The “gut girls” were a rowdy bunch of women who worked in the gross gutting sheds of early 1900 England. Their job was to cut out the entrails of animals after they were slaughtered to ready them for the butcher. The disgusting, dirty work was degrading and physically demanding under a relentlessly demanding boss (“The only thing worse than being a gut girl is being a whore”).
But they were happy and fiercely loyal to each other, drinking and swearing like men and eschewing bloomers for outrageous hats. Most importantly to them, the pay was far better than any other job for women, which allowed them to be free and independent.
This play by Sarah Daniels explores the true story of these Victorian-era working girls and shows what happens when social reformer Lady Helena attempts to tame them.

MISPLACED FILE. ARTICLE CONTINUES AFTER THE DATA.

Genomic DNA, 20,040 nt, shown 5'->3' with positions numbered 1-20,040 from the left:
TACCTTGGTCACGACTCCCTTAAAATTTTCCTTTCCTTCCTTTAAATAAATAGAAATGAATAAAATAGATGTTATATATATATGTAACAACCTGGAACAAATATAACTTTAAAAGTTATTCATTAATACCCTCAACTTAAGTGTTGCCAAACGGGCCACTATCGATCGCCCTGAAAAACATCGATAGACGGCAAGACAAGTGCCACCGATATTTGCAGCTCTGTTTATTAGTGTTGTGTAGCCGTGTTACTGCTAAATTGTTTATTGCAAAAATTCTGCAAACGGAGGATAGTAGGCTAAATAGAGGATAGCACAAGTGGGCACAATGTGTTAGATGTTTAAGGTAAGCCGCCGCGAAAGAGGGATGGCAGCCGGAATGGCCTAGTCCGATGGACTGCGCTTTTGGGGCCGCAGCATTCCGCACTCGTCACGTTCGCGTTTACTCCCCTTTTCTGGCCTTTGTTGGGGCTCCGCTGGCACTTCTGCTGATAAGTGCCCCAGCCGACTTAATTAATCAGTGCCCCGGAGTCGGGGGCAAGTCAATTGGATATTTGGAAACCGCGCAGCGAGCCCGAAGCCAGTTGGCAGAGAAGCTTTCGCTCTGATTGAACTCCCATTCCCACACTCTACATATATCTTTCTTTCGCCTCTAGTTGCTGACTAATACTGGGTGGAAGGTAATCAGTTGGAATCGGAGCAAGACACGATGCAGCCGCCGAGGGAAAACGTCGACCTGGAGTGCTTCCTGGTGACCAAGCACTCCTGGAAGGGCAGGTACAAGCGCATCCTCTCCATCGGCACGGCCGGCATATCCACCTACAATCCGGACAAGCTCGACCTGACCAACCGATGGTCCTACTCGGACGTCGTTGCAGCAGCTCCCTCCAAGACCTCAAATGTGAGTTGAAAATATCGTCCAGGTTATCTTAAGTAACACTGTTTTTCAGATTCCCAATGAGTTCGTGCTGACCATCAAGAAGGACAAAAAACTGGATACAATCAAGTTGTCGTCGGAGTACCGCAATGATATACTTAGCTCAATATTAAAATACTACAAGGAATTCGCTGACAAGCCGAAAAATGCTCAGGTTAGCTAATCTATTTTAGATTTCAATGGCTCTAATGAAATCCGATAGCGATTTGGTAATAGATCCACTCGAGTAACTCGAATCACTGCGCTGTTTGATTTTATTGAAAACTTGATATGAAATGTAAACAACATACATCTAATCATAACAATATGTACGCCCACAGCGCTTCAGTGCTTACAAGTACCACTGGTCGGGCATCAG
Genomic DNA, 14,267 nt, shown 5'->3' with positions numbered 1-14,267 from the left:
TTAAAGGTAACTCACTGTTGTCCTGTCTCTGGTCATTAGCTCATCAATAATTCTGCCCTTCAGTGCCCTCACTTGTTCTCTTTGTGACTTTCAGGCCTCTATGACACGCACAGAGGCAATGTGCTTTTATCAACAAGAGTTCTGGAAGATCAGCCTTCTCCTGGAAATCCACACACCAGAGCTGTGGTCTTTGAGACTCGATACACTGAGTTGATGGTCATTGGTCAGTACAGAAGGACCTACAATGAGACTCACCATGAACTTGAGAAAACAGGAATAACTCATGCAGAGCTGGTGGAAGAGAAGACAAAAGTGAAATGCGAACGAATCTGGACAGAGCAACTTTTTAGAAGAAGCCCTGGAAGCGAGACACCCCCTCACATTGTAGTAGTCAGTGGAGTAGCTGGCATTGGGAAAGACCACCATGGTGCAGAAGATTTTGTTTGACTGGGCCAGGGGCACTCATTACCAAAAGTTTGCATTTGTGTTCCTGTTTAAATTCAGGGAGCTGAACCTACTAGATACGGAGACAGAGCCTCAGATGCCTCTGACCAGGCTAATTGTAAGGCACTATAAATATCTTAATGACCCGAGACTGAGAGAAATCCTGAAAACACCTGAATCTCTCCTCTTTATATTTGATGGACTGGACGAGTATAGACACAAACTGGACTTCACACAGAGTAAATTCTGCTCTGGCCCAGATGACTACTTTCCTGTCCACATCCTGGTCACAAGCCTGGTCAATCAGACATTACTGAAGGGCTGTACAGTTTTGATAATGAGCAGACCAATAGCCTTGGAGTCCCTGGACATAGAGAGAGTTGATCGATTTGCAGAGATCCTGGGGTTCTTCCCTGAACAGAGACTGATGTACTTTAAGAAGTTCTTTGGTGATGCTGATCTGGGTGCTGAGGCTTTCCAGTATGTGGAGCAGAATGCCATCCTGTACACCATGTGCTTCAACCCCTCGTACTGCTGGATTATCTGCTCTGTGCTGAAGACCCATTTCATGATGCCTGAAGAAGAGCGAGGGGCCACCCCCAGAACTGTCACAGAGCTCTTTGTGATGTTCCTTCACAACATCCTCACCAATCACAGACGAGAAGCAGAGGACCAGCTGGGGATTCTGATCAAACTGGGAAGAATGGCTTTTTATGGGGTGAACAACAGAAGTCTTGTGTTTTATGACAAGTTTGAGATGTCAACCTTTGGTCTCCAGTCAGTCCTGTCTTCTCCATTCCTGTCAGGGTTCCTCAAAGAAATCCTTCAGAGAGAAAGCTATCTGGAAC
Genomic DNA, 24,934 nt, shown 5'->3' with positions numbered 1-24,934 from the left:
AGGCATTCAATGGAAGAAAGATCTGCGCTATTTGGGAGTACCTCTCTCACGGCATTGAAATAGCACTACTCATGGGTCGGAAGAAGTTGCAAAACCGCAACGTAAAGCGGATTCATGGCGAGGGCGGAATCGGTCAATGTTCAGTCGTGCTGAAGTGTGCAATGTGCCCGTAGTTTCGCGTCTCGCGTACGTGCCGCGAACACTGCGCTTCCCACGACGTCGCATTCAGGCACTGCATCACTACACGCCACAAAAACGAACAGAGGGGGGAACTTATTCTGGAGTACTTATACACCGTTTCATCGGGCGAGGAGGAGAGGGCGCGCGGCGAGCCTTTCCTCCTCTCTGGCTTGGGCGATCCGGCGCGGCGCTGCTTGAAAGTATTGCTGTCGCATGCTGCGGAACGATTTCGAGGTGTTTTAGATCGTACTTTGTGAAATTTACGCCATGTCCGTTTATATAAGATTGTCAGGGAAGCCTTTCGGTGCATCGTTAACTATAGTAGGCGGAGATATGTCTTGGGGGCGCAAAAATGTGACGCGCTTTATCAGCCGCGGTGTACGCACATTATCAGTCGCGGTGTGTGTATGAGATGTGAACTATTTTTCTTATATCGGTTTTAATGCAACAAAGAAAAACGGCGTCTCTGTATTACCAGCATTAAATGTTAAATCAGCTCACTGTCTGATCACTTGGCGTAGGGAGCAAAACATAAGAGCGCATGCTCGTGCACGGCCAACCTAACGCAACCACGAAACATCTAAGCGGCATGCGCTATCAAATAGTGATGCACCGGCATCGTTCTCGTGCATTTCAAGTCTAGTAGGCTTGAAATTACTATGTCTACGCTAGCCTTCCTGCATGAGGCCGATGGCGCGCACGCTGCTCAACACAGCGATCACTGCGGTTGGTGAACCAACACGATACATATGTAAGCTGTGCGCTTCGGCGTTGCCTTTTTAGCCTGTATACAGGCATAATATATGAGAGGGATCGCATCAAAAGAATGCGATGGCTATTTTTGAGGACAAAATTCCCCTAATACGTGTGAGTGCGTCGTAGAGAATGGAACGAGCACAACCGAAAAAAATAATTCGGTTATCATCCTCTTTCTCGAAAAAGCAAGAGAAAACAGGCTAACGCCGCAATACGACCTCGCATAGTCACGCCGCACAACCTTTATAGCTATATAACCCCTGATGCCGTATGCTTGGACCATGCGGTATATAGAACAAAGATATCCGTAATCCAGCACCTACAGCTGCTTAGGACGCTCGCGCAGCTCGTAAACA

Sorry fellas, but the women carry this show. You all have to go back to acting school. The women playing the gut girls bring a sense of camaraderie and humor to their roles. You feel their kinship and shared plight. Most impressive is Alicia C. Leeper. She’s got the accent down and her Kate is more believable than the others.
Kati Oltyan is outstanding as the nervous Priscilla, a genteel woman married to an abusing man who forces her to assist Lady Helena. Her husband has made her afraid of her own shadow, and she shows it well.
Spark Theater is an intimate space with audience seating along two walls with the action in the center and ends of the room. It works well for this play, which doesn’t require an elaborate set. Just a few steel knives, a couple of meat cleavers and blood spattered aprons paint the picture just fine.
The Gut Girls runs Thursday, Friday and Saturday at 7:30 p.m. through November 9. (There will be no shows on October 31 and November 1) Tickets are $15-$20. Call 720-346-7396 or visit www.sparktheater.org. Spark Theater is at 985 Santa Fe Drive in Denver, CO 80204.